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Whoa, bad trip for the White Sox
The White Sox need only to follow the script American League Central leader Detroit has used to snap out of their second-half slump.
The Tigers extended their first-place lead Thursday to a season-high 5½ games with clutch pitching, timely hitting and aggressive play to hand the Sox and Jose Contreras a frustrating 2-1 loss at Comerica Park.
"I don't say it was embarrassing, but it was disappointing," manager Ozzie Guillen said in admitting the Sox were outplayed in this series. "We have a better club than this. We should be playing better, and all the guys should know about it.
"Everyone is disappointed, not because of Detroit, but since the All-Star Game we haven't played well."
The Sox are 1-5 since the break and have lost 3½ games in the standings. Moreover, third-place Minnesota is only four games behind them in the AL Central.
"We have to not worry about anyone else," third baseman Joe Crede said. "Once we take care of business, we'll see where we stand in September."
Crede scoffed at a reporter who asked if his stare at Joel Zumaya after striking out on a 99 m.p.h. pitch in the eighth was a sign of disrespect after the excitable Tigers' rookie reliever pumped his fist several times.
"Hopefully when he gets his [rear] kicked, he can take it," said Guillen, who said he liked Zumaya's emotion and velocity. "He's not going to be that good all his life."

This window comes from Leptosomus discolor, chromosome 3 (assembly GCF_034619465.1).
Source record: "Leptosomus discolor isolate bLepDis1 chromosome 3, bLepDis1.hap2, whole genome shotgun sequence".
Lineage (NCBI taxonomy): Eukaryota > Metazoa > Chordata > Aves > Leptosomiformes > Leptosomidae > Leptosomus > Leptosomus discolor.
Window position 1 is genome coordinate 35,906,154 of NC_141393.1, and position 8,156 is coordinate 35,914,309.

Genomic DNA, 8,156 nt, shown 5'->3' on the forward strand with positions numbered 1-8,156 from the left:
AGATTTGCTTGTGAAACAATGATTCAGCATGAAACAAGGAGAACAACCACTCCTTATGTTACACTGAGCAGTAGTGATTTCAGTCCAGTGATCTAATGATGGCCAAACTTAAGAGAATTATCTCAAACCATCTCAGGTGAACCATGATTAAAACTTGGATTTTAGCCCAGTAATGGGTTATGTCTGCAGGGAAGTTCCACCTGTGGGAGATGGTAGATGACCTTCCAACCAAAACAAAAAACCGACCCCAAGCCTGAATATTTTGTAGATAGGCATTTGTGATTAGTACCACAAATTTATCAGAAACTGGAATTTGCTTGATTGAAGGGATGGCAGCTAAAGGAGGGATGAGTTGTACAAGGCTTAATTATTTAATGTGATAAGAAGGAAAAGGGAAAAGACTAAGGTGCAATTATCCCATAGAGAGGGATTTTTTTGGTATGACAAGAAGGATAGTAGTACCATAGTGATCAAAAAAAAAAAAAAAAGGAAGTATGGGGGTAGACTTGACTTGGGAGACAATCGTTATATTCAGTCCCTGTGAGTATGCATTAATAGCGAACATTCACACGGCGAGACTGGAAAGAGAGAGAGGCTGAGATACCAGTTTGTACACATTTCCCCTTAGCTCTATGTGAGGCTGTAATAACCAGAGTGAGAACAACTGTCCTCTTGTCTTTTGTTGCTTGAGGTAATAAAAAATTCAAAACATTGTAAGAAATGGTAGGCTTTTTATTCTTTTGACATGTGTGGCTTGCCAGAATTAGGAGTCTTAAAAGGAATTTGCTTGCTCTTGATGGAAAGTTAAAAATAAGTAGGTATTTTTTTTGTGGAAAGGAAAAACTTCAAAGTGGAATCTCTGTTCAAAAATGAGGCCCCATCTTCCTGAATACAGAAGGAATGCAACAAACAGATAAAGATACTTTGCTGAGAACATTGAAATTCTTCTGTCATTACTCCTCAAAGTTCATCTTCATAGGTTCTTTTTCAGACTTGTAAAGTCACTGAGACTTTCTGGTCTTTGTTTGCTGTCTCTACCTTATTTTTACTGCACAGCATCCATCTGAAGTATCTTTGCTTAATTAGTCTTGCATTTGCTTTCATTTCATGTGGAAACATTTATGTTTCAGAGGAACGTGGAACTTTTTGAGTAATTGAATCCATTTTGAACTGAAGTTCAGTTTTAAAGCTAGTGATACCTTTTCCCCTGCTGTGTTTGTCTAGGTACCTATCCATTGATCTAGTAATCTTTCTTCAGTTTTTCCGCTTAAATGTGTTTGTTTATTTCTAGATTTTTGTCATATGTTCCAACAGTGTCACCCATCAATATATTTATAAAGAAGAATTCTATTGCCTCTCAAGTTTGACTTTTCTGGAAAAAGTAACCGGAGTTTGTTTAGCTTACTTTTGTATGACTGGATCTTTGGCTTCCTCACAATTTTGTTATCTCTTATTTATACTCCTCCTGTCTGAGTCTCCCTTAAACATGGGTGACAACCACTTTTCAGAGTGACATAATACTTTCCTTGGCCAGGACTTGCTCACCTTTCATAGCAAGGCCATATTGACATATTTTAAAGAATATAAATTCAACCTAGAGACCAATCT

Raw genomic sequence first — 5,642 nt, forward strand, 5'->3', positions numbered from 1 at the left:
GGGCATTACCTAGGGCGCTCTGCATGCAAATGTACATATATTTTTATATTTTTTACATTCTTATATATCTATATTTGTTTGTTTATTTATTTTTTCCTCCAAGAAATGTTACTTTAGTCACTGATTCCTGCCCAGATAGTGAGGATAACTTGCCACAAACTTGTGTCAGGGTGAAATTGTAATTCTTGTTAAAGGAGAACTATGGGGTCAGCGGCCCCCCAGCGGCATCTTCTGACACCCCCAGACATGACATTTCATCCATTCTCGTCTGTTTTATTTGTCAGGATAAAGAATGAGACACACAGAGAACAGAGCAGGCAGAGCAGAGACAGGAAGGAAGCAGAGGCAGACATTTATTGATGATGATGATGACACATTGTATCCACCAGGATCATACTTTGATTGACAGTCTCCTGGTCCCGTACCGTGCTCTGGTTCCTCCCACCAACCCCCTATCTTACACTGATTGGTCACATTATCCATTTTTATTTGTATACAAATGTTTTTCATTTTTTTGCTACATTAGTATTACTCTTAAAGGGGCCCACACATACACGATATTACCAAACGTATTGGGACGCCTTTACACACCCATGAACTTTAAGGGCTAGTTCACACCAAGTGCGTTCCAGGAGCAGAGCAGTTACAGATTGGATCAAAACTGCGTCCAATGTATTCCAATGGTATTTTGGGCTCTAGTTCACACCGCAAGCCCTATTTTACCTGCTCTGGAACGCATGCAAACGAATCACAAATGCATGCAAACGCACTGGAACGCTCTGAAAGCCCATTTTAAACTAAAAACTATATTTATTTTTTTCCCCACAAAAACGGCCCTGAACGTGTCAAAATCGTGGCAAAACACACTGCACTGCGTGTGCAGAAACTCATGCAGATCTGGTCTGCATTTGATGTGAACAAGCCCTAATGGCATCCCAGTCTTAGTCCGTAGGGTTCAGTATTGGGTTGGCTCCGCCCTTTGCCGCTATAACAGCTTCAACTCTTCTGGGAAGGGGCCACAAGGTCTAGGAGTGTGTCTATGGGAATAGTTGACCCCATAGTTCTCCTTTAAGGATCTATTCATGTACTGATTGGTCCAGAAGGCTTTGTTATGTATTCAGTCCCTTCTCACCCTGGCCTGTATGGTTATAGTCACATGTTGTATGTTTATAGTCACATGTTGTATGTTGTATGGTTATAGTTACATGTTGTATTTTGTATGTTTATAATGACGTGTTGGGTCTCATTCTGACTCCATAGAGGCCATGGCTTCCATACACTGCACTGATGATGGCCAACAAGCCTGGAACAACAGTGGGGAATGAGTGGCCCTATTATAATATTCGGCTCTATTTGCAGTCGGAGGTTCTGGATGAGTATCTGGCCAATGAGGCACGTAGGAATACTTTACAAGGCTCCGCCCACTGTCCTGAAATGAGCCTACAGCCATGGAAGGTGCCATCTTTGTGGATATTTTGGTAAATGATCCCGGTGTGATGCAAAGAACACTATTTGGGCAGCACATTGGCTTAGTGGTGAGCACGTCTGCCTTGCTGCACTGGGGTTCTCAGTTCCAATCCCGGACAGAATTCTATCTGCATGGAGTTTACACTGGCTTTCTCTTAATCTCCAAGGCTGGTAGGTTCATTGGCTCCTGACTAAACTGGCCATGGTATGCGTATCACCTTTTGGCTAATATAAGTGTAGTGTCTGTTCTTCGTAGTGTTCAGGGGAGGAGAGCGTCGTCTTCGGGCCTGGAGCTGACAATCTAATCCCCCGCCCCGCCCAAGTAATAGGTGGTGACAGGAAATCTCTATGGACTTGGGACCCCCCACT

But the Tigers (64-31) gave the Sox (58-36) plenty to ponder until their next series starting Aug. 21, from Craig Monroe's oral shots at Javier Vazquez and A.J. Pierzynski to Marcus Thames' slide that clipped second baseman Tadahito Iguchi to break up a potential inning-ending double play and set up Craig Shelton's game-winning RBI double in the seventh.
"That's the way to play," Guillen said of Thames' slide. "That's the way people should be playing."
Shelton's hit, Pudge Rodriguez's game-tying hit in the sixth and Monroe's game-winning grand slam Wednesday were clutch hits that eluded the Sox the last two games and wiped out narrow leads.
Sox starters held Detroit to eight runs but were 1-2 in the series because of poor offensive support. The top four hitters in the Sox lineup were a combined 0-for-29 in the final two games of the series.
The Sox wasted No. 9 hitter Brian Anderson's three-hit game Thursday.
Crede had an RBI single in the fourth off Kenny Rogers, but Juan Uribe popped to first and Chris Widger flied to left with the bases loaded to kill a rally.
Before the game, Monroe said it was only natural for the Tigers to get excited at the chance to beat the Sox. Then he questioned Pierzynski sticking out his elbow after had had crossed home plate on his grand slam Wednesday night and insisted he didn't apologize in his next at-bat, as Pierzynski had said. Monroe thought Pierzynski was trying to play mind games.
"I said, 'Seriously, putting your elbow up, was an elbow necessary?'" Monroe told Detroit reporters.
The bottom line is, everyone in baseball knows that's A.J. being A.J. He likes confrontation. Let's be honest. He likes to play this role like he's so tough. That act is just tired."
Monroe's comments baffled Pierzynski.
"It's over as far as I'm concerned. I thought it was over last night. As soon as he came up and apologized and said, 'Sorry, I didn't mean to bump into you.' I was like, 'OK, that's fine.' For him to say that, it's kind of bush league that he basically changed his complete story."